PSYC-002: Research Methods and Statistics
Faculty: Ryan, Rebecca; Vaidya, Chandan; Woolard, Jennifer
This course offers an introduction to the logic of research design and to descriptive and inferential statistics. The goals are to prepare students to design, analyze, interpret, and report on their own research, and to evaluate critically the work of others. Emphasis is placed on the logical bases of psychological measurement, research design, and statistical inference. The topics to be covered include the nature of both correlation and experimental studies, confounds and ways of dealing with them, reliability, internal and external validity, frequency distributions, measures of central tendency, variability, graphic presentation of data, hypothesis testing, correlation, and an introduction to the analysis of variance. Each student conducts a research project in an area chosen by the student. Students also write critical summaries of published research. Majors are strongly encouraged to complete this course in their sophomore year and no later than their junior year.
Prerequisite(s): PSYC-001, MATH-040
PSYC-234: Cognitive Neuroscience
Faculty: Green, Adam; Vaidya, Chandan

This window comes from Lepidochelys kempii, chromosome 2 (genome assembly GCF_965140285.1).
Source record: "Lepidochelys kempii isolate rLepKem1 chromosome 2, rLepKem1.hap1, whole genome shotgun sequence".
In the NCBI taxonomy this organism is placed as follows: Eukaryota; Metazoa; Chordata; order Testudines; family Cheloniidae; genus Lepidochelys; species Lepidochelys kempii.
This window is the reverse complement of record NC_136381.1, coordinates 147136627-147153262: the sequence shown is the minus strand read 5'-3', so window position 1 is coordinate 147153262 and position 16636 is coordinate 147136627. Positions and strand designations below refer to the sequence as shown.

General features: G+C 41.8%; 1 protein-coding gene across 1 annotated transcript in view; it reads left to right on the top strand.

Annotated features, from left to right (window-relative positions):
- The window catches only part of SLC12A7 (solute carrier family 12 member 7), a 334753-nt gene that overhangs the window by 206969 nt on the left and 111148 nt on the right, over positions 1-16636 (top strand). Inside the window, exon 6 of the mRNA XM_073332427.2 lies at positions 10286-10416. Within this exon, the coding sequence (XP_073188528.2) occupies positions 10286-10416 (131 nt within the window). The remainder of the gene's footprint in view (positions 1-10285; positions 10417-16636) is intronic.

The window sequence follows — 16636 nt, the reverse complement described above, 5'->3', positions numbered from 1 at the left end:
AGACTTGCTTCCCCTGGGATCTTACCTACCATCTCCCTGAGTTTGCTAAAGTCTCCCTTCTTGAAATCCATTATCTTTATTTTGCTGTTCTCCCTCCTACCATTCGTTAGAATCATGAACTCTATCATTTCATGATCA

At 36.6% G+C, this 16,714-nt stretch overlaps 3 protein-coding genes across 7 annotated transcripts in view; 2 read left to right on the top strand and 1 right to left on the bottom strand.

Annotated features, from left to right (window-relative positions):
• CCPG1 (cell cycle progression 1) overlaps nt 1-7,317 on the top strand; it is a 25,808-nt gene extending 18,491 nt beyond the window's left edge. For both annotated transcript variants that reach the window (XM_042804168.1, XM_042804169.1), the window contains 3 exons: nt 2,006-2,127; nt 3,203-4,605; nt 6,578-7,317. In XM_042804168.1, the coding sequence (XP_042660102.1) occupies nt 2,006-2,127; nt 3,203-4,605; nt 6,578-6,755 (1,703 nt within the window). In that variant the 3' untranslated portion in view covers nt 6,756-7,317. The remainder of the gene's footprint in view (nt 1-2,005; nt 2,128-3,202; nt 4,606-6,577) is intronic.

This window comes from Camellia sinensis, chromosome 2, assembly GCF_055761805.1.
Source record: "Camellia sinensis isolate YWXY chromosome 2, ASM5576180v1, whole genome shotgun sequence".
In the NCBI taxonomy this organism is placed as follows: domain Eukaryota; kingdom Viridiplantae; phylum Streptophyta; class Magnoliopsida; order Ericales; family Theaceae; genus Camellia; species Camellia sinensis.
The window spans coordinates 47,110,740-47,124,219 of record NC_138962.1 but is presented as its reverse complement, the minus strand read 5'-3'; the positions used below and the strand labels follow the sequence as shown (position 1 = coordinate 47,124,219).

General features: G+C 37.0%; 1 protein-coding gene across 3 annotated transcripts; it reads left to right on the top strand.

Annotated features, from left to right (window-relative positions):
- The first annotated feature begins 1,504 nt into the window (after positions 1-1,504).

How does the brain produce the mind? Answering this question is the goal of cognitive neuroscience, a rapidly growing discipline that represents the integration of cognitive psychology and neuroscience. The objective of this course is to introduce you to the methods and topics of cognitive neuroscience. We will consider evidence from functional brain imaging, neuro-genetics, studies of brain-damaged individuals, and studies of individuals with psychiatric conditions to arrive at an understanding of how complex cognitive functions such as perception, memory, language, emotion, and higher level thought are organized in the brain.
PSYC-512: Graduate Seminar in Cognitive Neuroscience
Faculty: Vaidya, Chandan
Cognitive neuroscience is borne out of the marriage of psychology and neuroscience. Advances in functional brain imaging technologies have made possible the characterization of healthy mind/brain relationships in vivo. These relationships have been further elucidated by fractionation of cognition due to brain damage and psychiatric disease. This complementary approach is revealing how the brain produces the mind at an unprecedented pace.
The objective of this graduate seminar is to journey through the field via seminal and contemporary articles that embody its interdisciplinary nature. The course is organized around functional domains and we will piece together their biology by examination of processes that mediate the functional experience and clinical conditions, psychiatric and degenerative or acute lesions, that perturb it.
Readings will comprise review articles, seminal research papers, and opinion/perspective articles. My hope is that you will leave the course with at least a few insights into the organization of mental function in the brain and some outstanding questions, to ponder in your armchair or laboratory. Permission of instructor required for those who are not enrolled in the Psychology or IPN graduate programs.
Prerequisite(s): Permission of instructor